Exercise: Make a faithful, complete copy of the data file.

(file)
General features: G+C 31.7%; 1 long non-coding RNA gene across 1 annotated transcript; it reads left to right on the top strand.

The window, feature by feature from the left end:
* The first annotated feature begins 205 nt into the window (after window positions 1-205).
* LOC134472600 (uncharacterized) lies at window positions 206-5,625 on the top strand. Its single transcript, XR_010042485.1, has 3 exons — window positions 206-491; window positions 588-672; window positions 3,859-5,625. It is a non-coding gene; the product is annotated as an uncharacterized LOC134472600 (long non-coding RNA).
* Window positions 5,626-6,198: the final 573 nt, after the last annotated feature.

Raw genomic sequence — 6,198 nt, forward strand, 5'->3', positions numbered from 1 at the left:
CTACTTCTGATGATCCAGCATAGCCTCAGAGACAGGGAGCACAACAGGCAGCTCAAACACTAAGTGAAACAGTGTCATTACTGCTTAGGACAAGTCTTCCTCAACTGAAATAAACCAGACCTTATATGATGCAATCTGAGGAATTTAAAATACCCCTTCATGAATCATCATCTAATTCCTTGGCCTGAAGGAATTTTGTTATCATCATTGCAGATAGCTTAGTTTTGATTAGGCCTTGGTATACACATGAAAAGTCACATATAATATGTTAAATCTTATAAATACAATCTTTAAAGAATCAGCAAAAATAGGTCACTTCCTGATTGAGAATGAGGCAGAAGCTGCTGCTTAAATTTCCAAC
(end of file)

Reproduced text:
General features: G+C 31.7%; 1 long non-coding RNA gene across 1 annotated transcript; it reads left to right on the top strand.

The window, feature by feature from the left end:
* The first annotated feature begins 205 nt into the window (after window positions 1-205).
* LOC134472600 (uncharacterized) lies at window positions 206-5,625 on the top strand. Its single transcript, XR_010042485.1, has 3 exons — window positions 206-491; window positions 588-672; window positions 3,859-5,625. It is a non-coding gene; the product is annotated as an uncharacterized LOC134472600 (long non-coding RNA).
* Window positions 5,626-6,198: the final 573 nt, after the last annotated feature.

Raw genomic sequence — 6,198 nt, forward strand, 5'->3', positions numbered from 1 at the left:
CTACTTCTGATGATCCAGCATAGCCTCAGAGACAGGGAGCACAACAGGCAGCTCAAACACTAAGTGAAACAGTGTCATTACTGCTTAGGACAAGTCTTCCTCAACTGAAATAAACCAGACCTTATATGATGCAATCTGAGGAATTTAAAATACCCCTTCATGAATCATCATCTAATTCCTTGGCCTGAAGGAATTTTGTTATCATCATTGCAGATAGCTTAGTTTTGATTAGGCCTTGGTATACACATGAAAAGTCACATATAATATGTTAAATCTTATAAATACAATCTTTAAAGAATCAGCAAAAATAGGTCACTTCCTGATTGAGAATGAGGCAGAAGCTGCTGCTTAAATTTCCAAC